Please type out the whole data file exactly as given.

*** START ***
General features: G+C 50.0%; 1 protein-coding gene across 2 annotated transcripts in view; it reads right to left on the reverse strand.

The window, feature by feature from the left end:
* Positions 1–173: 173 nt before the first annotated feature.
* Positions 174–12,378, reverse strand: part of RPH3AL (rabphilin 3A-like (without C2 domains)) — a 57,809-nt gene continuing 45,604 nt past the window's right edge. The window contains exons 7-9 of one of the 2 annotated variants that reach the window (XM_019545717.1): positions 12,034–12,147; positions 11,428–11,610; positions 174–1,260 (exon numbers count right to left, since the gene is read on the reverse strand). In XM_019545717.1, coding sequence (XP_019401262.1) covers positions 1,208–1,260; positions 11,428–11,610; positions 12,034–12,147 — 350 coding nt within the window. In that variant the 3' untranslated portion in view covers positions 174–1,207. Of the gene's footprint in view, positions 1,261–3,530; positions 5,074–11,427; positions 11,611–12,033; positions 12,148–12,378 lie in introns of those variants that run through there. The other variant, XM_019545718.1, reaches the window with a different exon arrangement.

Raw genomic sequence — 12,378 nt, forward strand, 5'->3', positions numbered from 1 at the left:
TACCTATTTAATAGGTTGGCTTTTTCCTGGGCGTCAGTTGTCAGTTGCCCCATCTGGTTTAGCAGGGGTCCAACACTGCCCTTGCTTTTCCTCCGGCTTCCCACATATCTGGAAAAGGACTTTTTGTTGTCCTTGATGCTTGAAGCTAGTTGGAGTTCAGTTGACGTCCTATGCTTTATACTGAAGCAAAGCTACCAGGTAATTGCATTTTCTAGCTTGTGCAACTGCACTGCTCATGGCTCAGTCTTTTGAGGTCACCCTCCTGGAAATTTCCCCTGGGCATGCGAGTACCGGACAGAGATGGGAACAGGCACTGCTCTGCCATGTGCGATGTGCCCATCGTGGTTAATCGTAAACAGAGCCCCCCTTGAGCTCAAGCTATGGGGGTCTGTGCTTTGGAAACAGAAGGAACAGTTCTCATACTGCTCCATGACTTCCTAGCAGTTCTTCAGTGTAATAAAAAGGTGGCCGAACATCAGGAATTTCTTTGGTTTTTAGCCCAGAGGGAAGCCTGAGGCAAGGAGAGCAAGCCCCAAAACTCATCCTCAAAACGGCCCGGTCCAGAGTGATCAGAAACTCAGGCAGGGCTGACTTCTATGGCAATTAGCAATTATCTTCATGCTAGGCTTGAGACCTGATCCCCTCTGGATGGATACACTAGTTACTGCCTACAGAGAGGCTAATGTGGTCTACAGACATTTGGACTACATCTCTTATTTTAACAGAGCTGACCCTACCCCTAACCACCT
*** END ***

General features: G+C 50.0%; 1 protein-coding gene across 2 annotated transcripts in view; it reads right to left on the reverse strand.

The window, feature by feature from the left end:
* Positions 1–173: 173 nt before the first annotated feature.
* Positions 174–12,378, reverse strand: part of RPH3AL (rabphilin 3A-like (without C2 domains)) — a 57,809-nt gene continuing 45,604 nt past the window's right edge. The window contains exons 7-9 of one of the 2 annotated variants that reach the window (XM_019545717.1): positions 12,034–12,147; positions 11,428–11,610; positions 174–1,260 (exon numbers count right to left, since the gene is read on the reverse strand). In XM_019545717.1, coding sequence (XP_019401262.1) covers positions 1,208–1,260; positions 11,428–11,610; positions 12,034–12,147 — 350 coding nt within the window. In that variant the 3' untranslated portion in view covers positions 174–1,207. Of the gene's footprint in view, positions 1,261–3,530; positions 5,074–11,427; positions 11,611–12,033; positions 12,148–12,378 lie in introns of those variants that run through there. The other variant, XM_019545718.1, reaches the window with a different exon arrangement.

Raw genomic sequence — 12,378 nt, forward strand, 5'->3', positions numbered from 1 at the left:
TACCTATTTAATAGGTTGGCTTTTTCCTGGGCGTCAGTTGTCAGTTGCCCCATCTGGTTTAGCAGGGGTCCAACACTGCCCTTGCTTTTCCTCCGGCTTCCCACATATCTGGAAAAGGACTTTTTGTTGTCCTTGATGCTTGAAGCTAGTTGGAGTTCAGTTGACGTCCTATGCTTTATACTGAAGCAAAGCTACCAGGTAATTGCATTTTCTAGCTTGTGCAACTGCACTGCTCATGGCTCAGTCTTTTGAGGTCACCCTCCTGGAAATTTCCCCTGGGCATGCGAGTACCGGACAGAGATGGGAACAGGCACTGCTCTGCCATGTGCGATGTGCCCATCGTGGTTAATCGTAAACAGAGCCCCCCTTGAGCTCAAGCTATGGGGGTCTGTGCTTTGGAAACAGAAGGAACAGTTCTCATACTGCTCCATGACTTCCTAGCAGTTCTTCAGTGTAATAAAAAGGTGGCCGAACATCAGGAATTTCTTTGGTTTTTAGCCCAGAGGGAAGCCTGAGGCAAGGAGAGCAAGCCCCAAAACTCATCCTCAAAACGGCCCGGTCCAGAGTGATCAGAAACTCAGGCAGGGCTGACTTCTATGGCAATTAGCAATTATCTTCATGCTAGGCTTGAGACCTGATCCCCTCTGGATGGATACACTAGTTACTGCCTACAGAGAGGCTAATGTGGTCTACAGACATTTGGACTACATCTCTTATTTTAACAGAGCTGACCCTACCCCTAACCACCT